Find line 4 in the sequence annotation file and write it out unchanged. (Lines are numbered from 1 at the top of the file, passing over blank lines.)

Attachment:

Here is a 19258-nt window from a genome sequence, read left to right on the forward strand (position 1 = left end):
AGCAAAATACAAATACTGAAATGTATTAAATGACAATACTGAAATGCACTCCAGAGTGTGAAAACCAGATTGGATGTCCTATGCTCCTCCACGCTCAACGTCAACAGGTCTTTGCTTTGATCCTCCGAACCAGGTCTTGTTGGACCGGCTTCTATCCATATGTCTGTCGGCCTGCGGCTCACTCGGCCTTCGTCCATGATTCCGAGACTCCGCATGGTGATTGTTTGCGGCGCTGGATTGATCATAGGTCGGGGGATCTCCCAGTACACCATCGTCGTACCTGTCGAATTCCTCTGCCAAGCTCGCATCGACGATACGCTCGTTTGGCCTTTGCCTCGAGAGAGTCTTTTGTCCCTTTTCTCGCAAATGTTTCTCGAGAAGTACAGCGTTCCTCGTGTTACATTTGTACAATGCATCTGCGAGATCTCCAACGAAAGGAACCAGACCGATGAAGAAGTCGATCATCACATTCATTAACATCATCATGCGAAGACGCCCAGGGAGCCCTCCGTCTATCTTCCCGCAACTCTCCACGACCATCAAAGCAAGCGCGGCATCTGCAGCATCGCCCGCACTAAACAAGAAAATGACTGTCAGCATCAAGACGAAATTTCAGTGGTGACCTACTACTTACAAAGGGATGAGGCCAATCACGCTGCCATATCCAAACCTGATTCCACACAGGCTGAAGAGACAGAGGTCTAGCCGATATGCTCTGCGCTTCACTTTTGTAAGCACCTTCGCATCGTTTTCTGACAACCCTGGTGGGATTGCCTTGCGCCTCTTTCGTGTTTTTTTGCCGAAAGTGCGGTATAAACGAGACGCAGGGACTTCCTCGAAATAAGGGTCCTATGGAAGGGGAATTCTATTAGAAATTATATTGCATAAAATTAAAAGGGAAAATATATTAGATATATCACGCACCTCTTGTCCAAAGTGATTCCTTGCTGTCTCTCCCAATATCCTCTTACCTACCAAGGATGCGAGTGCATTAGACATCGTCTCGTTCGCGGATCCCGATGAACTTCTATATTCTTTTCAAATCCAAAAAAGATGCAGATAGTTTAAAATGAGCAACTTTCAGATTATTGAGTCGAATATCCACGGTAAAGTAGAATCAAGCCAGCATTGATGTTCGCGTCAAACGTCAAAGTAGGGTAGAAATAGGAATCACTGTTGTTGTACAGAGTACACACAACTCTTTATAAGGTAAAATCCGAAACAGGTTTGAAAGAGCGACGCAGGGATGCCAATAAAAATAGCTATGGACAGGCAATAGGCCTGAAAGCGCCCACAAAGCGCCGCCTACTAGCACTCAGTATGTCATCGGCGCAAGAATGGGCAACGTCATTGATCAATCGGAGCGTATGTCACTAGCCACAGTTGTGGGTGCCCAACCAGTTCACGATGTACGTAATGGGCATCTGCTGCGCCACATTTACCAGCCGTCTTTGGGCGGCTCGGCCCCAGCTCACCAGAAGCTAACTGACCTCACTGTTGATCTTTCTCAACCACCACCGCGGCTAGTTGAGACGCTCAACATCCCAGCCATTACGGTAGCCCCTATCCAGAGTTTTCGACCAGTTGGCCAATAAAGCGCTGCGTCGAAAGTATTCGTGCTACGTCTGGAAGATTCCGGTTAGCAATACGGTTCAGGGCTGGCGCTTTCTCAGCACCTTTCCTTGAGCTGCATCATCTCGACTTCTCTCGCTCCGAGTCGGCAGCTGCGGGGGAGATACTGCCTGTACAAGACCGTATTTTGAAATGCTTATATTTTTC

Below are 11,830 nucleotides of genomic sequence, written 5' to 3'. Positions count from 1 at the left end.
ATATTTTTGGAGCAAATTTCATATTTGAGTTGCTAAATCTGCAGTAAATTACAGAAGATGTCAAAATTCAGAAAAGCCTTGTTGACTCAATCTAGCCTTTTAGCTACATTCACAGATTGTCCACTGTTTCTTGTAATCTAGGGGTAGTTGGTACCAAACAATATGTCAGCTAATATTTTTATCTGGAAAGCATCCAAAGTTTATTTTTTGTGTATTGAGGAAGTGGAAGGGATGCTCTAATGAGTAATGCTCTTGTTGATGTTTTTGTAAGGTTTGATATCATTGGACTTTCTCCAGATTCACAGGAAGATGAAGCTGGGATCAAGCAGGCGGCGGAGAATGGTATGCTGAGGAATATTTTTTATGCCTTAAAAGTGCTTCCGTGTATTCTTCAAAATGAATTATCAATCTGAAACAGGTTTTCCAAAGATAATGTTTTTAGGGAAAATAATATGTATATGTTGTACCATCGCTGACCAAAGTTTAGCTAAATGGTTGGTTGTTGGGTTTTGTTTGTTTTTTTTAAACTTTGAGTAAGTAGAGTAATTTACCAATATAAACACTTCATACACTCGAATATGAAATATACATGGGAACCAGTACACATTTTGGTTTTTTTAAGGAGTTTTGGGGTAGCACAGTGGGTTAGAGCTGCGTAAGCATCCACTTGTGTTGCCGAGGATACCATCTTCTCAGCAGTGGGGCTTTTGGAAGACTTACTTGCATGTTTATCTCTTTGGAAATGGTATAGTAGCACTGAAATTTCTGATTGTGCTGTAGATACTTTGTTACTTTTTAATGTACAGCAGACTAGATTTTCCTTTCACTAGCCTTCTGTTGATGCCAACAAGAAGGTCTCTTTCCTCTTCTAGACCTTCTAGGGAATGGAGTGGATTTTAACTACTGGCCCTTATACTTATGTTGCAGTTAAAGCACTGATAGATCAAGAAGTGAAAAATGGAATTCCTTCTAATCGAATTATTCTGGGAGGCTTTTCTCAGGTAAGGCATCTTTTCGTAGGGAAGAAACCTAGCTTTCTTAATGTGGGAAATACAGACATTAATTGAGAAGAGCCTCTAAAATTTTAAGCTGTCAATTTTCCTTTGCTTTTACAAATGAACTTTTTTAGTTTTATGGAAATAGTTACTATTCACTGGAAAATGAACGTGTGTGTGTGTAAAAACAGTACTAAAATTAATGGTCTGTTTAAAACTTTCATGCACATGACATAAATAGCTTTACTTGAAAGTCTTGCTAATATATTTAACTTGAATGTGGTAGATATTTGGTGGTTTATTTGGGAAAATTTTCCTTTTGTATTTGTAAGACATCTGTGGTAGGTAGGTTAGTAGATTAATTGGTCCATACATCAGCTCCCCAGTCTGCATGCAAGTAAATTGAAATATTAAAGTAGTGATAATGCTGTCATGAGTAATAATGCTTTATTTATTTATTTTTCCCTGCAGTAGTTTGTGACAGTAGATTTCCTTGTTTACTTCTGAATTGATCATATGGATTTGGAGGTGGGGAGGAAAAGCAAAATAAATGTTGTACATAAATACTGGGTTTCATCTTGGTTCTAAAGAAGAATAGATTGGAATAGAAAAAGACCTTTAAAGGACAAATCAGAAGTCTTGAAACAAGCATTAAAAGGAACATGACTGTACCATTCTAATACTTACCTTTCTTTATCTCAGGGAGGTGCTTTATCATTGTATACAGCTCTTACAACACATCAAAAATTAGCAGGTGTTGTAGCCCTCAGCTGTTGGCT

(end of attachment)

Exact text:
ATATTTTTGGAGCAAATTTCATATTTGAGTTGCTAAATCTGCAGTAAATTACAGAAGATGTCAAAATTCAGAAAAGCCTTGTTGACTCAATCTAGCCTTTTAGCTACATTCACAGATTGTCCACTGTTTCTTGTAATCTAGGGGTAGTTGGTACCAAACAATATGTCAGCTAATATTTTTATCTGGAAAGCATCCAAAGTTTATTTTTTGTGTATTGAGGAAGTGGAAGGGATGCTCTAATGAGTAATGCTCTTGTTGATGTTTTTGTAAGGTTTGATATCATTGGACTTTCTCCAGATTCACAGGAAGATGAAGCTGGGATCAAGCAGGCGGCGGAGAATGGTATGCTGAGGAATATTTTTTATGCCTTAAAAGTGCTTCCGTGTATTCTTCAAAATGAATTATCAATCTGAAACAGGTTTTCCAAAGATAATGTTTTTAGGGAAAATAATATGTATATGTTGTACCATCGCTGACCAAAGTTTAGCTAAATGGTTGGTTGTTGGGTTTTGTTTGTTTTTTTTAAACTTTGAGTAAGTAGAGTAATTTACCAATATAAACACTTCATACACTCGAATATGAAATATACATGGGAACCAGTACACATTTTGGTTTTTTTAAGGAGTTTTGGGGTAGCACAGTGGGTTAGAGCTGCGTAAGCATCCACTTGTGTTGCCGAGGATACCATCTTCTCAGCAGTGGGGCTTTTGGAAGACTTACTTGCATGTTTATCTCTTTGGAAATGGTATAGTAGCACTGAAATTTCTGATTGTGCTGTAGATACTTTGTTACTTTTTAATGTACAGCAGACTAGATTTTCCTTTCACTAGCCTTCTGTTGATGCCAACAAGAAGGTCTCTTTCCTCTTCTAGACCTTCTAGGGAATGGAGTGGATTTTAACTACTGGCCCTTATACTTATGTTGCAGTTAAAGCACTGATAGATCAAGAAGTGAAAAATGGAATTCCTTCTAATCGAATTATTCTGGGAGGCTTTTCTCAGGTAAGGCATCTTTTCGTAGGGAAGAAACCTAGCTTTCTTAATGTGGGAAATACAGACATTAATTGAGAAGAGCCTCTAAAATTTTAAGCTGTCAATTTTCCTTTGCTTTTACAAATGAACTTTTTTAGTTTTATGGAAATAGTTACTATTCACTGGAAAATGAACGTGTGTGTGTGTAAAAACAGTACTAAAATTAATGGTCTGTTTAAAACTTTCATGCACATGACATAAATAGCTTTACTTGAAAGTCTTGCTAATATATTTAACTTGAATGTGGTAGATATTTGGTGGTTTATTTGGGAAAATTTTCCTTTTGTATTTGTAAGACATCTGTGGTAGGTAGGTTAGTAGATTAATTGGTCCATACATCAGCTCCCCAGTCTGCATGCAAGTAAATTGAAATATTAAAGTAGTGATAATGCTGTCATGAGTAATAATGCTTTATTTATTTATTTTTCCCTGCAGTAGTTTGTGACAGTAGATTTCCTTGTTTACTTCTGAATTGATCATATGGATTTGGAGGTGGGGAGGAAAAGCAAAATAAATGTTGTACATAAATACTGGGTTTCATCTTGGTTCTAAAGAAGAATAGATTGGAATAGAAAAAGACCTTTAAAGGACAAATCAGAAGTCTTGAAACAAGCATTAAAAGGAACATGACTGTACCATTCTAATACTTACCTTTCTTTATCTCAGGGAGGTGCTTTATCATTGTATACAGCTCTTACAACACATCAAAAATTAGCAGGTGTTGTAGCCCTCAGCTGTTGGCT